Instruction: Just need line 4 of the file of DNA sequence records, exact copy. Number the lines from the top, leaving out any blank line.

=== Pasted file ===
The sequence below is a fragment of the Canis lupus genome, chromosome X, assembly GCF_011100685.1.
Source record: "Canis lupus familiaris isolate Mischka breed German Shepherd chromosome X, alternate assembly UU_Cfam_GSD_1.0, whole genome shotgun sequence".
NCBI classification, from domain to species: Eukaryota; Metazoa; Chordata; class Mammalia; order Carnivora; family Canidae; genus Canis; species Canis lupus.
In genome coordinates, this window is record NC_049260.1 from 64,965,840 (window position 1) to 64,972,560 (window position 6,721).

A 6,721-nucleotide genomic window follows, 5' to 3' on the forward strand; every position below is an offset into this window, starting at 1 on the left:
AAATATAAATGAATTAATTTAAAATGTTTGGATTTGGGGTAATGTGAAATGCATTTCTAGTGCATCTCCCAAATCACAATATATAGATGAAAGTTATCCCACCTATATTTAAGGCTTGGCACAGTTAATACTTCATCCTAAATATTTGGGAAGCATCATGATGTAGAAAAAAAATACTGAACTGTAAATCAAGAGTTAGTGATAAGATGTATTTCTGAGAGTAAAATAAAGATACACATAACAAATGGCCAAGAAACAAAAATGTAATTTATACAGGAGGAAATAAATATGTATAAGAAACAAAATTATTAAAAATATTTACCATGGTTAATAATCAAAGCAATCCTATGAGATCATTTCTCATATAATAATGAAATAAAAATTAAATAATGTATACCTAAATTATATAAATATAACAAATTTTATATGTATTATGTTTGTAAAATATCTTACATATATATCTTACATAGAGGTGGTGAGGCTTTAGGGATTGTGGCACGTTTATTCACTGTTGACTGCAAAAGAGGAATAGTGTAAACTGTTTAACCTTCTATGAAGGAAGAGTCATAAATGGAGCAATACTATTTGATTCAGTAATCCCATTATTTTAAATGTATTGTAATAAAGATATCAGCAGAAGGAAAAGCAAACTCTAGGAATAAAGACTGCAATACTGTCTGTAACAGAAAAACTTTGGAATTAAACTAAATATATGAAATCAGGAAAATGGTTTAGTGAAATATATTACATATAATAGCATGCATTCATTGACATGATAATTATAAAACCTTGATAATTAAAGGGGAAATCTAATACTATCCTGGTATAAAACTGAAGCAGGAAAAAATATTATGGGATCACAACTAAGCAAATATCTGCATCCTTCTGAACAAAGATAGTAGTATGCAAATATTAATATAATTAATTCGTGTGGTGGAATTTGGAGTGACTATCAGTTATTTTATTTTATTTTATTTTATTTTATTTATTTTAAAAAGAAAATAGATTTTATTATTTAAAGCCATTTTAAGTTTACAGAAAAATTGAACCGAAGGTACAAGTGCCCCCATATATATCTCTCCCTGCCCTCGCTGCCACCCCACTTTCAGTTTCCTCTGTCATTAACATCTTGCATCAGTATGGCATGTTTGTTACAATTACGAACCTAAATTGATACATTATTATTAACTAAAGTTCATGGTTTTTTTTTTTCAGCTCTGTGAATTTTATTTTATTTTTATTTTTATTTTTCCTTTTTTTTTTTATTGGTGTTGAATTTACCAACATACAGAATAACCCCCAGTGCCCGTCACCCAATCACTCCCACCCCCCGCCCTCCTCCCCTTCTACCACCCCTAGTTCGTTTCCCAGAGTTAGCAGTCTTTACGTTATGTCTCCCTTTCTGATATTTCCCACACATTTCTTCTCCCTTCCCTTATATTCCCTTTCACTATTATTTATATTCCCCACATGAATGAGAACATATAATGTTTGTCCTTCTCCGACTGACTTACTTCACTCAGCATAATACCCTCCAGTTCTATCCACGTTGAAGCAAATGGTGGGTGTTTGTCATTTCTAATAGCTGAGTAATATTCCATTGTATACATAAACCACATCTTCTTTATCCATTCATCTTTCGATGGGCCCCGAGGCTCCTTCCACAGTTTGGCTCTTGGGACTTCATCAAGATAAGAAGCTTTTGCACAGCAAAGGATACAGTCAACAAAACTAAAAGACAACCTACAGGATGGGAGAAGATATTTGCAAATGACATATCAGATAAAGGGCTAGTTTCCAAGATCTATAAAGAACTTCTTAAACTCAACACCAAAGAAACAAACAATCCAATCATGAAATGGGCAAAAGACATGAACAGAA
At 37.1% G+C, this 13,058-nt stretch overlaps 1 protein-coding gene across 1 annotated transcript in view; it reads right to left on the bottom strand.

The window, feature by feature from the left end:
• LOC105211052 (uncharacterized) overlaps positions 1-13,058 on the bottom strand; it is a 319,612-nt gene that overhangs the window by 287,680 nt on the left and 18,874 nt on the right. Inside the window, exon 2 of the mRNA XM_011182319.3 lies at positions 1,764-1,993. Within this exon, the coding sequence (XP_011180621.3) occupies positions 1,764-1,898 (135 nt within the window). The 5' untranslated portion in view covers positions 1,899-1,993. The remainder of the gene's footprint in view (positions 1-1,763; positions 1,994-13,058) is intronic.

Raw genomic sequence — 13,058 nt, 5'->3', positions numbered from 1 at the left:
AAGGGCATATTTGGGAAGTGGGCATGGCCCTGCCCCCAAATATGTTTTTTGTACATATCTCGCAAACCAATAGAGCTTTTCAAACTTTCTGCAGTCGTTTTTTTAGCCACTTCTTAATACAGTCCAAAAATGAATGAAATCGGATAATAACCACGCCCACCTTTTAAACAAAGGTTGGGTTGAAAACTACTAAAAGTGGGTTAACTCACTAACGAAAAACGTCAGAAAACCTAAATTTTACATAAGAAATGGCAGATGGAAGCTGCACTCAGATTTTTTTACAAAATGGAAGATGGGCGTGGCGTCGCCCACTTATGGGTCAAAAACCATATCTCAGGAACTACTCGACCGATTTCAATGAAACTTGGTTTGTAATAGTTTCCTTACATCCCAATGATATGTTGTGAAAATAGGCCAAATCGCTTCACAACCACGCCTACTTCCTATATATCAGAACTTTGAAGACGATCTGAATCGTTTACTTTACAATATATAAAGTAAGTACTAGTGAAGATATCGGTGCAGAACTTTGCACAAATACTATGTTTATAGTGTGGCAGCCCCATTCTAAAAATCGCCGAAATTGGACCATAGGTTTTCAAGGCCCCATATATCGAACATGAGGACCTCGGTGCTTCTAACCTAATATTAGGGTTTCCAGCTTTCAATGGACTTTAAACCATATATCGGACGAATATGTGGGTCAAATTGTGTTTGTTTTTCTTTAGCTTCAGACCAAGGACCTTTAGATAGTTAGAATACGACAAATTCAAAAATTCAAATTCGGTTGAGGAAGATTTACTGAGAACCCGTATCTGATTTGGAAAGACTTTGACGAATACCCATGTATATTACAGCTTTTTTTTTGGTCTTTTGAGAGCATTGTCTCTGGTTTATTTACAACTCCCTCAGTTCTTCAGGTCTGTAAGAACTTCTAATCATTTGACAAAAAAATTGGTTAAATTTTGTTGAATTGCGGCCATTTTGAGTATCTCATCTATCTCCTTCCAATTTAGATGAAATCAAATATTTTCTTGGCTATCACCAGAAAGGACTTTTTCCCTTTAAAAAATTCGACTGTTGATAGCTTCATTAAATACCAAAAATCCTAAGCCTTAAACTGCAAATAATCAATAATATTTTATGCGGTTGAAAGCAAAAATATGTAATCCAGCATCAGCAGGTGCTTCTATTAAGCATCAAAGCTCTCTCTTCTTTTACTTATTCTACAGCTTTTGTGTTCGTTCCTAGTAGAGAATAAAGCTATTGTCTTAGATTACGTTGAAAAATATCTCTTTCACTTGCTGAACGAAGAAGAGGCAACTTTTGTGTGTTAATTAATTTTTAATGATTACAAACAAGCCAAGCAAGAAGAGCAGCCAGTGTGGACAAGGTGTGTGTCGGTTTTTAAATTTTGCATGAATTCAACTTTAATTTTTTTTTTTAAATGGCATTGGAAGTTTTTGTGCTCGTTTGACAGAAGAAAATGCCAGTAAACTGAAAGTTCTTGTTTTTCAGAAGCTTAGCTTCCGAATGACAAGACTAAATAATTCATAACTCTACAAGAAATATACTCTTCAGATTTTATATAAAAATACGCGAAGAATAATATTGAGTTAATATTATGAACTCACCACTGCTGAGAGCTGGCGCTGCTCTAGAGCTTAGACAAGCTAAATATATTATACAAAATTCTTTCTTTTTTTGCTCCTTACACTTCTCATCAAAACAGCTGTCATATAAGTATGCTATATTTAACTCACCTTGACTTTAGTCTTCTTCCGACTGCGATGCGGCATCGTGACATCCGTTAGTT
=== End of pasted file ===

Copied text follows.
In genome coordinates, this window is record NC_049260.1 from 64,965,840 (window position 1) to 64,972,560 (window position 6,721).